Texas residents should understand the difference between self-driving vehicles and e with driver assistance technologies.
Human error has long been noted as a primary contributor in motor vehicle accidents. For this reason, Texas residents have watched curiously as different automobile manufacturers or technology companies push forward with the development and implementation of automated driving features.
Driving technology in action today
Among the companies actively pursuing technology-assisted driving is Tesla. It currently sells a vehicle with a feature it calls autopilot. This is significantly different from the self-driving vehicles in testing by Google as noted by the Washington Post. The Tesla vehicle is equipped with a variety of individual functions designed to reduce the responsibility put on drivers. The functions are never meant to fully eliminate the responsibility of drivers, however.
Examples of technology assistance include cameras that can see and read road markings and signs or sensors that can detect other vehicles or objects. They are in a way like the next step forward from things like cruise control or collision avoidance.
Fatal crash exposes risk
This spring, a 40-year-man who was operating his Tesla vehicle in the autopilot mode died after his car drove into and under a semi truck after failing to detect it. According to Fortune, this was not the first such accident for a Tesla autopilot car. Another one was all but identical except that there was no driver and the impact was at a lower speed, therefore no fatality occurred.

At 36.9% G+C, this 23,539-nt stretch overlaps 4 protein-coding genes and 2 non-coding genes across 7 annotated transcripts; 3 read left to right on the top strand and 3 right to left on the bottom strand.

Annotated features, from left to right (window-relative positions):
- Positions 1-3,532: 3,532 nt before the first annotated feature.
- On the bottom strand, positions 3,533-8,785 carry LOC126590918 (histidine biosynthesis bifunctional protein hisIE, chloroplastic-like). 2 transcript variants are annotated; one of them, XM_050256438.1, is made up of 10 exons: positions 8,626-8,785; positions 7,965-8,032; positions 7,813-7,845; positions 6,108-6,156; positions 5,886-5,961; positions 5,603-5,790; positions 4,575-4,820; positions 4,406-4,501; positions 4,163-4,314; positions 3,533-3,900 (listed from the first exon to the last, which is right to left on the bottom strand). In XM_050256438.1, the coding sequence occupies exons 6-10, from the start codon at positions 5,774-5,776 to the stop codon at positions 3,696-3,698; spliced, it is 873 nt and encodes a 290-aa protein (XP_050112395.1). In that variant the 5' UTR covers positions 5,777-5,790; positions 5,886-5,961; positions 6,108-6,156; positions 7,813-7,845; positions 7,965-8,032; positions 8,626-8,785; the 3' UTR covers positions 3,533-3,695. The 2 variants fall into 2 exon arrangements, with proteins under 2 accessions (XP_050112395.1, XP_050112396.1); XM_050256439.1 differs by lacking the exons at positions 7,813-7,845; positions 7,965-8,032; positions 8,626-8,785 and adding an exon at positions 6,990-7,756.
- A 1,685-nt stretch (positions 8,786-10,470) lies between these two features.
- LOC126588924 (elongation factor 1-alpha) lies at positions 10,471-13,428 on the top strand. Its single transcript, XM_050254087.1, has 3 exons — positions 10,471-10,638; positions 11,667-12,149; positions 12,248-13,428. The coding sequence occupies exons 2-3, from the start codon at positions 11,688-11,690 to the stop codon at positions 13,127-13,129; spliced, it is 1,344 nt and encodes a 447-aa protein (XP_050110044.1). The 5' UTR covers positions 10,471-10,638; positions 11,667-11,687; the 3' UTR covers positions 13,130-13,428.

In both crashes, it appears that there is a glaring oversight in the Tesla technology. The cameras or other sensors on the vehicles cannot detect items beyond a certain height, including semi trucks. These large trucks comprise up to 25 percent of traffic on the road, opening up a serious accident risk.
The Tesla opinion
The Los Angeles Times reports that the owners' manuals for the Tesla cars indicate that drivers should keep their hands on the steering wheels even when autopilot is engaged. However, it is unclear as to whether or not that a statement in a manual would sufficiently protect the company from liability.
Tesla has also reportedly indicated that between the automated features, if drivers maintain control or the ability to take over control, accidents should be avoidable. This, however, seems to somewhat contradict the fact that human error is a frequent cause of auto accidents.
Regulation seems to be lacking
The Center for Auto Safety is calling on the National Highway Traffic Safety Administration to institute safety standards specific for automated driving technologies like those found on the Tesla cars. Currently, none exist.
With or without laws in place regarding these vehicles or their technologies, Texans who are injured or who lose loved ones in crashes caused by technological failures deserve help. Contacting an attorney after such an accident is recommended, especially with the lack of clear regulation today.